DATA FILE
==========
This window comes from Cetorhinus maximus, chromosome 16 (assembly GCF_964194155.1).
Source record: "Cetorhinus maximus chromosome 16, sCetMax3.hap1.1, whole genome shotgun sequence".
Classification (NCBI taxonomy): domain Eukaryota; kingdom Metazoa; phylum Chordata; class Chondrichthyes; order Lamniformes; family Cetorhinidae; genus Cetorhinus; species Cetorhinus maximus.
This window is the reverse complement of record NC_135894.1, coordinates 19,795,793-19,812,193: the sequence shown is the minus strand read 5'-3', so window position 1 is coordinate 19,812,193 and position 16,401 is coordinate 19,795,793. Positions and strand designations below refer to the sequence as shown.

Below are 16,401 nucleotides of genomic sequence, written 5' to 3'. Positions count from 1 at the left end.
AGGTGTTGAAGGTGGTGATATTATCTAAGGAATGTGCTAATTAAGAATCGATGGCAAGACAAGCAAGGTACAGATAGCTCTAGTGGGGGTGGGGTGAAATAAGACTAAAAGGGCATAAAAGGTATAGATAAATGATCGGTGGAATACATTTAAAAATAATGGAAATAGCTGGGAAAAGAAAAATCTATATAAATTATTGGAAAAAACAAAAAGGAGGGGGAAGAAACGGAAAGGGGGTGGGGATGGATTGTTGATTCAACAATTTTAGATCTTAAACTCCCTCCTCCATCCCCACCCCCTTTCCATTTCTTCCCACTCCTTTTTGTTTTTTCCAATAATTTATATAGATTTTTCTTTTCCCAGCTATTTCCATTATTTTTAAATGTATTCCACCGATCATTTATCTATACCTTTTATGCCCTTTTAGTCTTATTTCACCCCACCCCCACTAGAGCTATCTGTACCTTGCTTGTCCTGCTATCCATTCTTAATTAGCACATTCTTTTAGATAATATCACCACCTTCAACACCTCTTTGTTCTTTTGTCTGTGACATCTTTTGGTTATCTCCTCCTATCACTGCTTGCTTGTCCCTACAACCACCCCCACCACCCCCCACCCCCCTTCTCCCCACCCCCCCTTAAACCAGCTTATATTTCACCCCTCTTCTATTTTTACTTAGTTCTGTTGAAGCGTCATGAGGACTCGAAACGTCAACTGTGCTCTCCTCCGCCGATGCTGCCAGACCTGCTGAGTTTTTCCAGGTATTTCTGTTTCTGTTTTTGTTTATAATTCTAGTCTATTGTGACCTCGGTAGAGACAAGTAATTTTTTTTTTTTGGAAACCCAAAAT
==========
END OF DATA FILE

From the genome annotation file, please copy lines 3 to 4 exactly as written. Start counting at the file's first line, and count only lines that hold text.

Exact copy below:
Classification (NCBI taxonomy): domain Eukaryota; kingdom Metazoa; phylum Chordata; class Chondrichthyes; order Lamniformes; family Cetorhinidae; genus Cetorhinus; species Cetorhinus maximus.
This window is the reverse complement of record NC_135894.1, coordinates 19,795,793-19,812,193: the sequence shown is the minus strand read 5'-3', so window position 1 is coordinate 19,812,193 and position 16,401 is coordinate 19,795,793. Positions and strand designations below refer to the sequence as shown.